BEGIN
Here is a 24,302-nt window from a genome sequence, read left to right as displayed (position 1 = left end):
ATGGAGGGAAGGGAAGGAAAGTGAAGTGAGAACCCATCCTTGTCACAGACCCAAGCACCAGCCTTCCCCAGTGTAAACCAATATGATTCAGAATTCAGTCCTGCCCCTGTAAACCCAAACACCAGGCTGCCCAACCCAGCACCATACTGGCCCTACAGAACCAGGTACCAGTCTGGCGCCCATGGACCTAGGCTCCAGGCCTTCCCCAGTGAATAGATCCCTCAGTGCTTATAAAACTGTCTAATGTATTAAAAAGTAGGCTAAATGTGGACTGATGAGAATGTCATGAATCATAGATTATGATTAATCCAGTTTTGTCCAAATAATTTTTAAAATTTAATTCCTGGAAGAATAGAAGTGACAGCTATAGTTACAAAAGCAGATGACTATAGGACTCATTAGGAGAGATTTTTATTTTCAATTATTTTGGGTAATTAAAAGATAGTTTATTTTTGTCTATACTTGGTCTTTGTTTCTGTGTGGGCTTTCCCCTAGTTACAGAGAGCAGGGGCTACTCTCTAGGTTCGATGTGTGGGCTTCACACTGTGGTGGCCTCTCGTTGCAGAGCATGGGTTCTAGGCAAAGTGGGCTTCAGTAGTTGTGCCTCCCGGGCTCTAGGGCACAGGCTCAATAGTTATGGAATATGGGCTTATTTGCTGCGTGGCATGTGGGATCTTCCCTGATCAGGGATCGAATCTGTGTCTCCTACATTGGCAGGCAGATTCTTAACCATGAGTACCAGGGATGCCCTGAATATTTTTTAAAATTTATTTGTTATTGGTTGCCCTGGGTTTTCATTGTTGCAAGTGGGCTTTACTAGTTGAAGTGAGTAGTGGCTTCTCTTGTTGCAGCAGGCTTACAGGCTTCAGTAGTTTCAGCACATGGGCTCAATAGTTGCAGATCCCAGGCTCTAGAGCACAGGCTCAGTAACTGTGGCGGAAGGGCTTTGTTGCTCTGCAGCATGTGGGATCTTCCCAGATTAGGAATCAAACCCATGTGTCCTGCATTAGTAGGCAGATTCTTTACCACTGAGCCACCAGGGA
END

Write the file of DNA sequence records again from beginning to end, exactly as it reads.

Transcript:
Here is a 24,302-nt window from a genome sequence, read left to right as displayed (position 1 = left end):
ATGGAGGGAAGGGAAGGAAAGTGAAGTGAGAACCCATCCTTGTCACAGACCCAAGCACCAGCCTTCCCCAGTGTAAACCAATATGATTCAGAATTCAGTCCTGCCCCTGTAAACCCAAACACCAGGCTGCCCAACCCAGCACCATACTGGCCCTACAGAACCAGGTACCAGTCTGGCGCCCATGGACCTAGGCTCCAGGCCTTCCCCAGTGAATAGATCCCTCAGTGCTTATAAAACTGTCTAATGTATTAAAAAGTAGGCTAAATGTGGACTGATGAGAATGTCATGAATCATAGATTATGATTAATCCAGTTTTGTCCAAATAATTTTTAAAATTTAATTCCTGGAAGAATAGAAGTGACAGCTATAGTTACAAAAGCAGATGACTATAGGACTCATTAGGAGAGATTTTTATTTTCAATTATTTTGGGTAATTAAAAGATAGTTTATTTTTGTCTATACTTGGTCTTTGTTTCTGTGTGGGCTTTCCCCTAGTTACAGAGAGCAGGGGCTACTCTCTAGGTTCGATGTGTGGGCTTCACACTGTGGTGGCCTCTCGTTGCAGAGCATGGGTTCTAGGCAAAGTGGGCTTCAGTAGTTGTGCCTCCCGGGCTCTAGGGCACAGGCTCAATAGTTATGGAATATGGGCTTATTTGCTGCGTGGCATGTGGGATCTTCCCTGATCAGGGATCGAATCTGTGTCTCCTACATTGGCAGGCAGATTCTTAACCATGAGTACCAGGGATGCCCTGAATATTTTTTAAAATTTATTTGTTATTGGTTGCCCTGGGTTTTCATTGTTGCAAGTGGGCTTTACTAGTTGAAGTGAGTAGTGGCTTCTCTTGTTGCAGCAGGCTTACAGGCTTCAGTAGTTTCAGCACATGGGCTCAATAGTTGCAGATCCCAGGCTCTAGAGCACAGGCTCAGTAACTGTGGCGGAAGGGCTTTGTTGCTCTGCAGCATGTGGGATCTTCCCAGATTAGGAATCAAACCCATGTGTCCTGCATTAGTAGGCAGATTCTTTACCACTGAGCCACCAGGGA